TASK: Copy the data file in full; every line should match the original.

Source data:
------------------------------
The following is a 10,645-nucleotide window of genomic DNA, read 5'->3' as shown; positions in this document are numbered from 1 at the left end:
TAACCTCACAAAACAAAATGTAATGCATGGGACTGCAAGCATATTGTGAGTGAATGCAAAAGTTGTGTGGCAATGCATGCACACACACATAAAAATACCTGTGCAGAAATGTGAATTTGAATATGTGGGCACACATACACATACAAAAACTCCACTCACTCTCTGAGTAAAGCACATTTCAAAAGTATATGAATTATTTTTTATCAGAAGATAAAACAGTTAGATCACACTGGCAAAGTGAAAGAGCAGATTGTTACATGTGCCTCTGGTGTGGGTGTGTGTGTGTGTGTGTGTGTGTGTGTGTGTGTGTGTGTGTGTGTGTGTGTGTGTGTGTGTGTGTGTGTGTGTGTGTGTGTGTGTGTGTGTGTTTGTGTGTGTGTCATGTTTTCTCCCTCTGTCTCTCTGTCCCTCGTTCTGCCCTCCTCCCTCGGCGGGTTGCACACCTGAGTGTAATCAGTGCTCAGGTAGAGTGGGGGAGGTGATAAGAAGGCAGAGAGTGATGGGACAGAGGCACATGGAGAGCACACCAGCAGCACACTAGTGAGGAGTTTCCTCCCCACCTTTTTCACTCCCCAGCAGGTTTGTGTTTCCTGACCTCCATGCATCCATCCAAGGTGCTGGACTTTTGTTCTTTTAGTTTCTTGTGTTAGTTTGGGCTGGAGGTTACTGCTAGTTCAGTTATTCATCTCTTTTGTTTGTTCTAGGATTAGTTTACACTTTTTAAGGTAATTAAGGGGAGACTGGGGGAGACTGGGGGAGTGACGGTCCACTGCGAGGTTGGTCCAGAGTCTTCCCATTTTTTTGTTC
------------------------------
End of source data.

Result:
The following is a 10,645-nucleotide window of genomic DNA, read 5'->3' as shown; positions in this document are numbered from 1 at the left end:
TAACCTCACAAAACAAAATGTAATGCATGGGACTGCAAGCATATTGTGAGTGAATGCAAAAGTTGTGTGGCAATGCATGCACACACACATAAAAATACCTGTGCAGAAATGTGAATTTGAATATGTGGGCACACATACACATACAAAAACTCCACTCACTCTCTGAGTAAAGCACATTTCAAAAGTATATGAATTATTTTTTATCAGAAGATAAAACAGTTAGATCACACTGGCAAAGTGAAAGAGCAGATTGTTACATGTGCCTCTGGTGTGGGTGTGTGTGTGTGTGTGTGTGTGTGTGTGTGTGTGTGTGTGTGTGTGTGTGTGTGTGTGTGTGTGTGTGTGTGTGTGTGTGTGTGTGTGTGTGTTTGTGTGTGTGTCATGTTTTCTCCCTCTGTCTCTCTGTCCCTCGTTCTGCCCTCCTCCCTCGGCGGGTTGCACACCTGAGTGTAATCAGTGCTCAGGTAGAGTGGGGGAGGTGATAAGAAGGCAGAGAGTGATGGGACAGAGGCACATGGAGAGCACACCAGCAGCACACTAGTGAGGAGTTTCCTCCCCACCTTTTTCACTCCCCAGCAGGTTTGTGTTTCCTGACCTCCATGCATCCATCCAAGGTGCTGGACTTTTGTTCTTTTAGTTTCTTGTGTTAGTTTGGGCTGGAGGTTACTGCTAGTTCAGTTATTCATCTCTTTTGTTTGTTCTAGGATTAGTTTACACTTTTTAAGGTAATTAAGGGGAGACTGGGGGAGACTGGGGGAGTGACGGTCCACTGCGAGGTTGGTCCAGAGTCTTCCCATTTTTTTGTTC